Author's Note: The devastation of Hurricane Ian and the wildly irresponsible talk of tactical nuclear weapons remind me of Bob Dylan’s apocalyptic song “A Hard Rain’s A-Gonna Fall:”
And what did you hear, my blue-eyed son? And What did you hear, my darling young one? I heard the sound of a thunder that roared out a warning I heard the sound of a wave that could drown the whole worldI remember reading that Dylan wrote each line as the beginning of a song he might never get a chance to write. Fading light indeed.
A Chance Encounter
A man sees his father in the distance, bags dangling from each hand. He watches for a long time as the old one slopes toward him in the late afternoon. When they meet in the middle of the road, the father lowers his head, the son reaches out to take the bags, which bend with their heavy cartons and fruit. An owl perches in the only tree in this urban landscape, a huge bird with gray feathers and eyes like black coins.The street is deserted, though it is nearly five o’clock, and the sky has darkened with rain. Soon the thunder begins, then streaks of lightning tear scars through sheets of cloud.
The Bridge at Night
I walked the bridge at night, following a dead poet as he wandered past clocks and chickens, as he loitered above the black river in his threadbare coat. He must have known I was there, but shadows loomed above our heads. I don’t think he feared me on that cold night of rain. We went to a bar just off the main street, and I trailed him to a rickety table in the back. Wait, he said, and slipped a matchbook underneath the short leg. Now the table felt secure. I placed my hands near the ashtray. He flipped a coin. Your round, he said, and as I moved toward the bar, he opened a book and slipped inside. I brought two beers, then went back for whiskey shots, Bring some pretzels too, he said, but I couldn’t reach them without forcing my way between two lumberjacks, who looked hostile and drunk. A waitress appeared by my side. She brought us steaks and mushrooms and Brussels Sprouts. Her hair was up in a ponytail, and when I asked her name, she began to sing in French. Oh, I said. That’s right, she answered, I’m engaged, but not to him. The poet had mustard on his shirt. His shoes looked wet, and it felt as though he had been lost for many years. Congratulations, I said. When is the wedding? Oh, she said, in about a hundred years, when he cuts his way through all those thorns and offers me another way to die.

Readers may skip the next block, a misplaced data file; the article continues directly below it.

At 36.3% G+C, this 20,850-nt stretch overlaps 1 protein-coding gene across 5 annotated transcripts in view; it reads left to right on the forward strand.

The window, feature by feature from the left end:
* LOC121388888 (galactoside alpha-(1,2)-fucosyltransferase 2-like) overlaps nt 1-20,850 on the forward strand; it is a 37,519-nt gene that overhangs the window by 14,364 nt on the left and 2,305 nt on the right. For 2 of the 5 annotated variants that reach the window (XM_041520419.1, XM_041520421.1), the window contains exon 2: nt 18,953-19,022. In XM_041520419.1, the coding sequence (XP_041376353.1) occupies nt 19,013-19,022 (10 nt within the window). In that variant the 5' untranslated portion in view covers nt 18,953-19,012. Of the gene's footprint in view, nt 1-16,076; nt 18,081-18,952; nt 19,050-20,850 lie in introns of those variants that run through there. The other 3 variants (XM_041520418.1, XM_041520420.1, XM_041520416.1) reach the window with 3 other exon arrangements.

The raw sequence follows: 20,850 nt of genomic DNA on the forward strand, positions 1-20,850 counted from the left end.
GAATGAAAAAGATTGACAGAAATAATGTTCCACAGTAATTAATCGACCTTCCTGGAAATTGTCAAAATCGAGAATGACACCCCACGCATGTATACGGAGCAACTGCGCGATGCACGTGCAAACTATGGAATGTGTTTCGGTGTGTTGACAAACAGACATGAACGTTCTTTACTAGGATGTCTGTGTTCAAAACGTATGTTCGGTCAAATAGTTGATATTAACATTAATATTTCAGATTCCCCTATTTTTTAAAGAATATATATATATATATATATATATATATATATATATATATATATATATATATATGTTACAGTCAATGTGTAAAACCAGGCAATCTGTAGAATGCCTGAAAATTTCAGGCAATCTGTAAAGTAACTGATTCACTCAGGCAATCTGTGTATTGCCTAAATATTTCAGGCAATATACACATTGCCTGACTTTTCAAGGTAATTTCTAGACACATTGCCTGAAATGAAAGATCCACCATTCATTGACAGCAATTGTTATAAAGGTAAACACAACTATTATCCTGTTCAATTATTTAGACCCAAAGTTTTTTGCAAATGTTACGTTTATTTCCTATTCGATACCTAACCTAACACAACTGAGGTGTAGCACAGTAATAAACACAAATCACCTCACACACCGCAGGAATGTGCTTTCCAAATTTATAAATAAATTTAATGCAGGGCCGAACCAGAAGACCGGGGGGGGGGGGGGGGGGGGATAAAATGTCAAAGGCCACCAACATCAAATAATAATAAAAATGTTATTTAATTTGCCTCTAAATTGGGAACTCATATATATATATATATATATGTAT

©2022 Steve Klepetar
Editor's Note: If this poem(s) moves you please consider writing to the author (email address above) to say what it is about the poem you like. Writing to the author is what builds the community at Verse Virtual. It is very important. -JL